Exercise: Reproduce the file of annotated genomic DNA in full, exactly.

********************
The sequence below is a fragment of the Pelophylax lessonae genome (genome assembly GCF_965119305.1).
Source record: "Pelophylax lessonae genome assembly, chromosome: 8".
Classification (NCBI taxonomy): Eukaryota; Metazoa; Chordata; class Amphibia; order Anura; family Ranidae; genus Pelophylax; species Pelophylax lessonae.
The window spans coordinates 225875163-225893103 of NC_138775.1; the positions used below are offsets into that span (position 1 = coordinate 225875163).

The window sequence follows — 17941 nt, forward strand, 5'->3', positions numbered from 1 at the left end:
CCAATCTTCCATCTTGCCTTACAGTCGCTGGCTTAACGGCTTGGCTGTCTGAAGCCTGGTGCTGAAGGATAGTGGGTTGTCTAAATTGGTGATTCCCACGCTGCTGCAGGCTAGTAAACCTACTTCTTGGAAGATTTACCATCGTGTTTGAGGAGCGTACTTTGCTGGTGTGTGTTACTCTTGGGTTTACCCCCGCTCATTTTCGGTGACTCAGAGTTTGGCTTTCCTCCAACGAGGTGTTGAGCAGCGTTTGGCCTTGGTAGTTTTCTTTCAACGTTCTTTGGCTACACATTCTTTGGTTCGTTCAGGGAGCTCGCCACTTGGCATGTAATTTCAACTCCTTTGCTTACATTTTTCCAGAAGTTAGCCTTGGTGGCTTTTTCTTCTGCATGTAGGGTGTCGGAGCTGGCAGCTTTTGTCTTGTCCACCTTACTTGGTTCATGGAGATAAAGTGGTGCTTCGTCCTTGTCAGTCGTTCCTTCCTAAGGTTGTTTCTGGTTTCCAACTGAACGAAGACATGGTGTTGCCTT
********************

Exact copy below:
The sequence below is a fragment of the Pelophylax lessonae genome (genome assembly GCF_965119305.1).
Source record: "Pelophylax lessonae genome assembly, chromosome: 8".
Classification (NCBI taxonomy): Eukaryota; Metazoa; Chordata; class Amphibia; order Anura; family Ranidae; genus Pelophylax; species Pelophylax lessonae.
The window spans coordinates 225875163-225893103 of NC_138775.1; the positions used below are offsets into that span (position 1 = coordinate 225875163).

The window sequence follows — 17941 nt, forward strand, 5'->3', positions numbered from 1 at the left end:
CCAATCTTCCATCTTGCCTTACAGTCGCTGGCTTAACGGCTTGGCTGTCTGAAGCCTGGTGCTGAAGGATAGTGGGTTGTCTAAATTGGTGATTCCCACGCTGCTGCAGGCTAGTAAACCTACTTCTTGGAAGATTTACCATCGTGTTTGAGGAGCGTACTTTGCTGGTGTGTGTTACTCTTGGGTTTACCCCCGCTCATTTTCGGTGACTCAGAGTTTGGCTTTCCTCCAACGAGGTGTTGAGCAGCGTTTGGCCTTGGTAGTTTTCTTTCAACGTTCTTTGGCTACACATTCTTTGGTTCGTTCAGGGAGCTCGCCACTTGGCATGTAATTTCAACTCCTTTGCTTACATTTTTCCAGAAGTTAGCCTTGGTGGCTTTTTCTTCTGCATGTAGGGTGTCGGAGCTGGCAGCTTTTGTCTTGTCCACCTTACTTGGTTCATGGAGATAAAGTGGTGCTTCGTCCTTGTCAGTCGTTCCTTCCTAAGGTTGTTTCTGGTTTCCAACTGAACGAAGACATGGTGTTGCCTT